Apple on Europe and its competitors…

Finding newsworthy nuggets in Apple’s (AAPL) filings is something of a sport, one where there tends to be an unusual level of competition, where even the smallest statements get blown out of proportion. Given that fact, we were a bit surprised to find that nobody else seems to have picked up on this new disclosure that Apple inserted into the Risk Factors section of the 10-Q that it filed yesterday afternoon:

“…the uncertainty regarding the ability of certain European countries to continue to service their sovereign debt obligations and the related financial restructuring efforts by European governments may cause the value of several European currencies, including the euro to fluctuate, which could adversely affect the Company’s non-U.S. dollar sales and operating expenses in the impacted jurisdictions.”

To be sure, worries over Europe shouldn’t come as much of a surprise to Apple’s investors, who are undoubtedly still trying to digest Tuesday’s earnings. During the conference call on Tuesday afternoon, CFO Peter Oppenheimer mentioned European woes several times; and CEO Tim Cook, in response to a question from Goldman Sachs (GS) analyst Bill Shope said, “The geography that did not perform well was Europe. Europe was essentially flat, slightly positive year-on-year and that really hampered our total results.” During the quarter, net sales were up 16% in Europe, which seems pretty good until you compare it to the second quarter of 2011, when European sales climbed by 46%.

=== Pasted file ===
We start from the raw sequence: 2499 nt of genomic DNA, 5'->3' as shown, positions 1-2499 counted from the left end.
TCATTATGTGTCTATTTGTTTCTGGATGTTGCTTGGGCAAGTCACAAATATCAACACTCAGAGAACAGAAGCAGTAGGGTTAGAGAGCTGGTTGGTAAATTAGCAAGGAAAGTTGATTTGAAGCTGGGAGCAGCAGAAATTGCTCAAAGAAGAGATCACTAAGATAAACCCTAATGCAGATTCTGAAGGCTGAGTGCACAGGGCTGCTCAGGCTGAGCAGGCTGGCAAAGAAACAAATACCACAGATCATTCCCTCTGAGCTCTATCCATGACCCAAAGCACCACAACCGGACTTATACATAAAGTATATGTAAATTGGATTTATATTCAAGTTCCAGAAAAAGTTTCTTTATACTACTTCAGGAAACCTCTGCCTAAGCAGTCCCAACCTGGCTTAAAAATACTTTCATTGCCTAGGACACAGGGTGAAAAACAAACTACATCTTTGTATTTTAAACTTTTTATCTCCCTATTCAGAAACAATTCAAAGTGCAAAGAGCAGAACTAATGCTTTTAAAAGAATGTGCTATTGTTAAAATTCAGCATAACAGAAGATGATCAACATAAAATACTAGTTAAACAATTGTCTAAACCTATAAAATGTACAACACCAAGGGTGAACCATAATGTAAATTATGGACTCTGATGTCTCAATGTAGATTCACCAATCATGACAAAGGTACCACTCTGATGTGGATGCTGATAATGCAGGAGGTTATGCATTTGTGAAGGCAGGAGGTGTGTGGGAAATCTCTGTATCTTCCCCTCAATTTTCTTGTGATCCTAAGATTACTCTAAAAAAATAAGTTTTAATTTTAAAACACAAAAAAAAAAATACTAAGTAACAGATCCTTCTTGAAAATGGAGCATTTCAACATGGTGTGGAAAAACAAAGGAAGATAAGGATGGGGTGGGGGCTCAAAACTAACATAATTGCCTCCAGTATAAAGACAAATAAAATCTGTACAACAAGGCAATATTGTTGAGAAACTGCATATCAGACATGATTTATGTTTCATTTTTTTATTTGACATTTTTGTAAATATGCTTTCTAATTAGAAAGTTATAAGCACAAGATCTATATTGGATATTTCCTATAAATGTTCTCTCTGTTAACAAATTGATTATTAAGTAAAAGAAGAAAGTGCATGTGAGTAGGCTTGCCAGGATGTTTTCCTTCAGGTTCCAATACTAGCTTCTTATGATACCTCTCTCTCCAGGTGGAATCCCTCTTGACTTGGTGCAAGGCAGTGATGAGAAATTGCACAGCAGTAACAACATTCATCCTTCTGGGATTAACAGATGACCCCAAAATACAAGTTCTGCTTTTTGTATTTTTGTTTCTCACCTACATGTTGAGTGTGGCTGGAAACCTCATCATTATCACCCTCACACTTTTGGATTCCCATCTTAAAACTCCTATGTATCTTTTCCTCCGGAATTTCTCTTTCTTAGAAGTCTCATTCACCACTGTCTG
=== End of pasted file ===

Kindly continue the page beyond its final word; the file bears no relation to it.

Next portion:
Europe wasn’t Apple’s only concern. The company (or at least their attorneys) also took a swipe at their unnamed competitors (Hello, Samsung!), noting that many of these competitors try to get ahead by “emulating the Company’s products and infringing its intellectual property.”

Image source: Apple at the Paris Louvre, via Shutterstock


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